In terms of partial load capacity and flexibility, the global market has similar technological requirements for new power plants as the national market.

Excellent prospects for linking sectors

Closer sectoral links between conventional power plants on the one hand and the chemical industry and transport on the other open up new possibilities for greater energy efficiency, whereby synthetic fuels and chemical base materials could be produced here. For a transitional period, some of the carbon dioxide produced could then be incorporated into new products after it is separated in power plants. Synthetic fuels would, for example, be of particular interest to air traffic, which is also expected to be dependent on liquid fuels in the medium term. Economically, the ongoing optimisation of the carbon cycle in goods production remains an issue in the long term.

Making solar thermal power plants competitive

Solar thermal power plants operate almost exclusively in sunny countries. There they have to be economically viable in comparison with competing power generation technologies. Since 2007, the cost of solar thermal power plants has already fallen by 60 per cent and their international competitiveness with rival systems is within reach. German companies are among the global technological leaders and, with their products, have up to 40 per cent involvement in many of the already constructed power plants. All forecasts indicate that the global market for solar thermal power plants will grow considerably in the future.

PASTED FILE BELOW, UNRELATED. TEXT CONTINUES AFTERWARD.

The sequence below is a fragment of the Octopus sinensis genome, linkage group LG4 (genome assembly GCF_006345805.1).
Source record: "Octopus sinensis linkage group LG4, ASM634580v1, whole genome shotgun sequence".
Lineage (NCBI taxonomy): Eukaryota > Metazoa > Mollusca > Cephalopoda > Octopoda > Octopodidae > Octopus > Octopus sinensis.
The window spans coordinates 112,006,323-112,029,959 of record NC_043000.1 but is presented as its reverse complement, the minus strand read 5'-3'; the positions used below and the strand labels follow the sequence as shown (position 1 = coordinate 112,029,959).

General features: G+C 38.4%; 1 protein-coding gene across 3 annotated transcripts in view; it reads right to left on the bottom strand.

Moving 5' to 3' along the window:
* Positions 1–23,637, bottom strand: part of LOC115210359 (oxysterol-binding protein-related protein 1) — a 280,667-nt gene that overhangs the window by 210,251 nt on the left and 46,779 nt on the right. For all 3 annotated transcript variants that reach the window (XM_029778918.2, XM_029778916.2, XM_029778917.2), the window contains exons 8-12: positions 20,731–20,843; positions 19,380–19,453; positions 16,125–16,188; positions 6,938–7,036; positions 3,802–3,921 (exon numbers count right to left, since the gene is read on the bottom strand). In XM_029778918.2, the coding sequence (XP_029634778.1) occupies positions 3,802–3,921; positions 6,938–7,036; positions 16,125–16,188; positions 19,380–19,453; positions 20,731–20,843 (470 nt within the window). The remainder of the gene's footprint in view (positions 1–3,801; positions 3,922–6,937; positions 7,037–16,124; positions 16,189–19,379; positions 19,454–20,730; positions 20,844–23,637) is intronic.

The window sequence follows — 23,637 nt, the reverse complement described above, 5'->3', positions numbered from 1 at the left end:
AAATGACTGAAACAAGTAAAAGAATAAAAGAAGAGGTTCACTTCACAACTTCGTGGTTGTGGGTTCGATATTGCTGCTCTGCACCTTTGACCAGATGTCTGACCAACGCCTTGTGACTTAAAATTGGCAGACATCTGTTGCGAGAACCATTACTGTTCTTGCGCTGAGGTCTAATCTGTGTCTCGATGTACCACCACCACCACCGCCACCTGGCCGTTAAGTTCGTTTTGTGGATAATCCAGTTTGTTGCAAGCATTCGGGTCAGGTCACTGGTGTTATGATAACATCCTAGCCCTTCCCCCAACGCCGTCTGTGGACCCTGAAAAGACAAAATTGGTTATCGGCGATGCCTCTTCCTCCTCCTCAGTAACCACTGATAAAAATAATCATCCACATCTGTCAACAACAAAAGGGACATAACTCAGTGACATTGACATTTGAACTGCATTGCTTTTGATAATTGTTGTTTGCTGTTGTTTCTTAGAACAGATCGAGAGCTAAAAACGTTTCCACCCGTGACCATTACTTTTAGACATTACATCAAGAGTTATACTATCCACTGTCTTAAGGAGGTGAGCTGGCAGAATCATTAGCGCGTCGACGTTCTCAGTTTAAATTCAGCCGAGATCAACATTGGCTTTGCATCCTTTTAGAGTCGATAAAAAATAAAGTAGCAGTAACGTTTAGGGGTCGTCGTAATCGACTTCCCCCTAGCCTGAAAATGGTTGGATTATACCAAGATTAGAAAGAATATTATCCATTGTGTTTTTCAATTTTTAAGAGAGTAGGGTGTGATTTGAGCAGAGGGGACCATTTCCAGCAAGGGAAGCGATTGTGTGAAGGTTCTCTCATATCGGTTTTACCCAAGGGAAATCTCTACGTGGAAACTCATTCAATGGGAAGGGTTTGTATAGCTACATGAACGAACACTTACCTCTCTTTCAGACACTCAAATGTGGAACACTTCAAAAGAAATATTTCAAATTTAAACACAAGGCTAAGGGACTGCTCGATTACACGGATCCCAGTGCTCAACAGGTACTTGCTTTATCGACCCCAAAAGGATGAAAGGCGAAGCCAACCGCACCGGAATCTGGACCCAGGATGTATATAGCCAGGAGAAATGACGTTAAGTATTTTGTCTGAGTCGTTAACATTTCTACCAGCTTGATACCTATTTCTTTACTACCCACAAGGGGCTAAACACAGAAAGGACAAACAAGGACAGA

Large thermal storage systems have already been used for years with solar thermal power plants so that the plants can also be used after sunset for generating electricity. This knowledge will help provide the necessary increase in flexibility of the conventional power plant fleet.

Energy research network – a new research policy instrument

"Flexible Energy Conversion" is now the seventh energy research network to have started its work. This complements the already existing networks for buildings and districts, system analysis, electricity networks, renewable energies, biomass as well as industry and commerce.

These research networks provide open platforms enabling experts from companies, institutes and universities to discuss research topics and new formats in these fields. They are supporting the strategic discussions on the direction of the research funding and are intended to accelerate the transfer of results into commercial energy applications. They are therefore contributing to the transparency required in the 6th Energy Research Programme.

Through the networks, experts can currently submit their topic proposals and suggestions for the 7th Energy Research Programme and initiate discussions.



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Contact for the Flexible Energy Conversion research network

Dr Heiko Gerhauser
Project Management Jülich
Tel: 02461 61 96830
Email: h.gerhauser(at)fz-juelich.de

Dr Tarik Schwarzer
Project Management Jülich
Tel: 02461 61 9157
Email: t.schwarzer(at)fz-juelich.de